difficulties that could soon reach Cuban households. 

Liquidity Crunch 
---------------- 

3. (C) Cuba has been in a perennial state of late-payment 
for decades; sometimes due to legitimate cash shortages and 
at other times simply as a negotiation tactic. Cuba has long 
pointed to the crisis of the day to renegotiate short term 
official debt, and we can not rule out that the GOC is simply 
using the current world economic crisis to improve its cash 
position. However, diplomatic contacts agree that Cuba's 
current liquidity crunch is much deeper than in recent years. 
Foreign companies are waiting three to six months to receive 
payment, and some have already agreed to sell their assets 
back to the GOC (Pebercan) or restructure their accounts 
receivables (Sherritt) into medium to long term government 
debt. 

4. (C) The latest holdup appears to be at the banking level, 
as Cuban state companies are reportedly making payments on 
time but the payment transfers are delayed by the bank for 
months before being released to the foreign enterprise. 
Alternatively, the funds are deposited in the foreign 
company's account for use within Cuba but they are not 
permitted to transfer the funds abroad or into a foreign 
currency. Initially, Cuban officials blamed the need to 
divert resources to assist in the recovery from last year's 
hurricanes, but now the main culprit appears to be the world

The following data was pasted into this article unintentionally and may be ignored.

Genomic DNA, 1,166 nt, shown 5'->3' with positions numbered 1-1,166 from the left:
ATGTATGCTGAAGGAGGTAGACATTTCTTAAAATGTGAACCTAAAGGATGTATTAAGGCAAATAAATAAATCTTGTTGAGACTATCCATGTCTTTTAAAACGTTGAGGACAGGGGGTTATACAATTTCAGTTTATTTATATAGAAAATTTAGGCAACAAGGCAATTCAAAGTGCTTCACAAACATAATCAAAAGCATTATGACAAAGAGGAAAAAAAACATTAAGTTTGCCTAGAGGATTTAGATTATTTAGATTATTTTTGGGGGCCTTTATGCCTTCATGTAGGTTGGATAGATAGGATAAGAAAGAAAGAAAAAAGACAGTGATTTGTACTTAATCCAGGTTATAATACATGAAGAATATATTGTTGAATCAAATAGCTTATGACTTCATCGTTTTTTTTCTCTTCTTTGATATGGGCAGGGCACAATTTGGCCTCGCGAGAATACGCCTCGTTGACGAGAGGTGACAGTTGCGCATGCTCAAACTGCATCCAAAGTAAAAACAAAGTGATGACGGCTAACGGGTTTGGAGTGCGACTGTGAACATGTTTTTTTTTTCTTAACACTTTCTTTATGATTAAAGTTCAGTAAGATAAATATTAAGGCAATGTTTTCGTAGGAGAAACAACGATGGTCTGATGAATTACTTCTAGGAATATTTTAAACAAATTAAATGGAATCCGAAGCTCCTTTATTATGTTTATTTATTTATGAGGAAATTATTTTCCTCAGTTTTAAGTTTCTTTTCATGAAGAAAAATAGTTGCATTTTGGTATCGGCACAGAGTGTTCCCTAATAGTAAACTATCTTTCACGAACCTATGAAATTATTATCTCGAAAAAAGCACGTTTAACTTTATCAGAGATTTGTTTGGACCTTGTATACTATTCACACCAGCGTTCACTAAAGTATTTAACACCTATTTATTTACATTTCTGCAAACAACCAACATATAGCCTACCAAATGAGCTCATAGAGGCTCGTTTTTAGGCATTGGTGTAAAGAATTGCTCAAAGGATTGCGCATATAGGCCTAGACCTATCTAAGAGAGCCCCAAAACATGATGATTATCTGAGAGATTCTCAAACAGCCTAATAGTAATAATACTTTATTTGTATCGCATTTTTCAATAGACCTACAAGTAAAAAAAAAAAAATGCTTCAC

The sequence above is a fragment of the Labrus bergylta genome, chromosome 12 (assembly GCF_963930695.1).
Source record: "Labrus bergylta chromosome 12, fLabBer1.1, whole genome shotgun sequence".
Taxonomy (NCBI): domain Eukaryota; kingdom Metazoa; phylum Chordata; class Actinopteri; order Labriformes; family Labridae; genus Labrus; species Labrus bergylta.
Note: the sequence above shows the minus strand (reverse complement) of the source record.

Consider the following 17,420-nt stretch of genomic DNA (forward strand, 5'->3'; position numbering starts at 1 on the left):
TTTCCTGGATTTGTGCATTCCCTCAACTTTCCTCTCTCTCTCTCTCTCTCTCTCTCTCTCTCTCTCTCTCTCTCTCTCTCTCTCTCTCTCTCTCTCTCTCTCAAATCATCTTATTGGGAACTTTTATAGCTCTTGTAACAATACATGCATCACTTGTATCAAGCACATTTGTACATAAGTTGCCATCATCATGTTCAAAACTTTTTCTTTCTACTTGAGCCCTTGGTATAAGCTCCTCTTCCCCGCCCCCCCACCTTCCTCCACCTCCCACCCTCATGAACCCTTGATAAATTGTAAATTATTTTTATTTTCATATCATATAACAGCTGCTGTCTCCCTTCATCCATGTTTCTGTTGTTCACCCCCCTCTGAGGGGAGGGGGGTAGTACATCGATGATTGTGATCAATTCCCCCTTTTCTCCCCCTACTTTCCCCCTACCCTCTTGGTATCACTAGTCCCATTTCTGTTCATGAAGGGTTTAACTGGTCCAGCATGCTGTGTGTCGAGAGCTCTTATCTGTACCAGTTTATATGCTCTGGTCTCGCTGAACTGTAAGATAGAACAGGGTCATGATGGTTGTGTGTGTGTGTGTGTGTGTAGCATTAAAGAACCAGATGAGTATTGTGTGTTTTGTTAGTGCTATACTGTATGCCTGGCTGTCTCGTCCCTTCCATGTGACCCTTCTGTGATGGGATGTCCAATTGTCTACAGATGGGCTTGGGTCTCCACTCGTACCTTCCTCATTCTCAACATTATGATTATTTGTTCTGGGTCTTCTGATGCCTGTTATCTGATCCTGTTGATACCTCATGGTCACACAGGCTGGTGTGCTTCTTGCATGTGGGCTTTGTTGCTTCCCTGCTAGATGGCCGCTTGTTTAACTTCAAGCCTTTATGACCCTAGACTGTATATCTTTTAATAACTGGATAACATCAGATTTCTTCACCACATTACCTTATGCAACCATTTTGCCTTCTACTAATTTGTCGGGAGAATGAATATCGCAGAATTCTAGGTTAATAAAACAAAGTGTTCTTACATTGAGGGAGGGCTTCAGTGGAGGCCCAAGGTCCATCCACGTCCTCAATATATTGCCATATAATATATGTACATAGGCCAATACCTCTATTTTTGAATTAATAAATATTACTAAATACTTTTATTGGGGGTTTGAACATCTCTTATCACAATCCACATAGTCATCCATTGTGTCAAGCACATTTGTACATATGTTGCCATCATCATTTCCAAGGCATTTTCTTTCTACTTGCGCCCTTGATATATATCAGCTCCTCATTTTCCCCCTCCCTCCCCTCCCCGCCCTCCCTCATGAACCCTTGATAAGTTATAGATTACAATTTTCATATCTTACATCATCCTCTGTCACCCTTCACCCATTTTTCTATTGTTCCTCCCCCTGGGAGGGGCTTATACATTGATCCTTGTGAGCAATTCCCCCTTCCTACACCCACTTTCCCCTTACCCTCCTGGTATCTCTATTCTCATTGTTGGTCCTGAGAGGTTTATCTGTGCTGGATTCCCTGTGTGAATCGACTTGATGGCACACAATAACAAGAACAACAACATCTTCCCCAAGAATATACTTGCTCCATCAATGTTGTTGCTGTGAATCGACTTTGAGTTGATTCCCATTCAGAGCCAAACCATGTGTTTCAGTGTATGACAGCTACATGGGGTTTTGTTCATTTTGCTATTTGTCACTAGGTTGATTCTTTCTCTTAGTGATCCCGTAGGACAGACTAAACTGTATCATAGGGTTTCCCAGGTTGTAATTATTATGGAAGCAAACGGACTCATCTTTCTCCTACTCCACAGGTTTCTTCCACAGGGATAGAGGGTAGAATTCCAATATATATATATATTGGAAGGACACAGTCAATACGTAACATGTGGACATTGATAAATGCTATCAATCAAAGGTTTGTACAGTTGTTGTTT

economic crisis. A reported collapse in all of Cuba's main 
sources of foreign currency (nickel exports, tourism, 
remittances) and an increase in the quantity and price of 
Cuban imports have magnified an already increasing debt 
burden. It is clear that the GOC is hemorrhaging cash. 
Whether it has reached the crisis point or not is less clear. 
Either way, the Cuban banking sector has lost much of the 
credibility it had built in recent years, which has led some 

HAVANA 00000322 002 OF 005 


to speculate that long time Central Bank President Francisco 
Soberon may finally be on his way out. 

5. (C) CIMEX, Cuba's largest and most diversified holding 
company, reported on May 20 that payments for some imports 
have suffered delays, but the "will of the country" was to 
meet its financial obligations. CIMEX also reported that 
remittances were down so far in 2009. CIMEX controls Banco 
Financiero International, the most important Cuban bank for 
foreign trade related transactions, and the relationship with 
remittance providers including Western Union and Canada's 
Transcard through Financiera CIMEX. According to Reuters, 
the GOC has called government ministries to cut spending by 6 
percent and limit imports. European and Canadian diplomats 
report reduced exports to Cuba so far this year, especially 
for machinery and other non-food items. Ironically, and to 
the visible dismay of our diplomatic colleagues, U.S. exports 
to Cuba through the first quarter of 2009 were higher than 
even last year's historic level. This dismay is heightened 
by the fact that U.S. companies are paid on time while others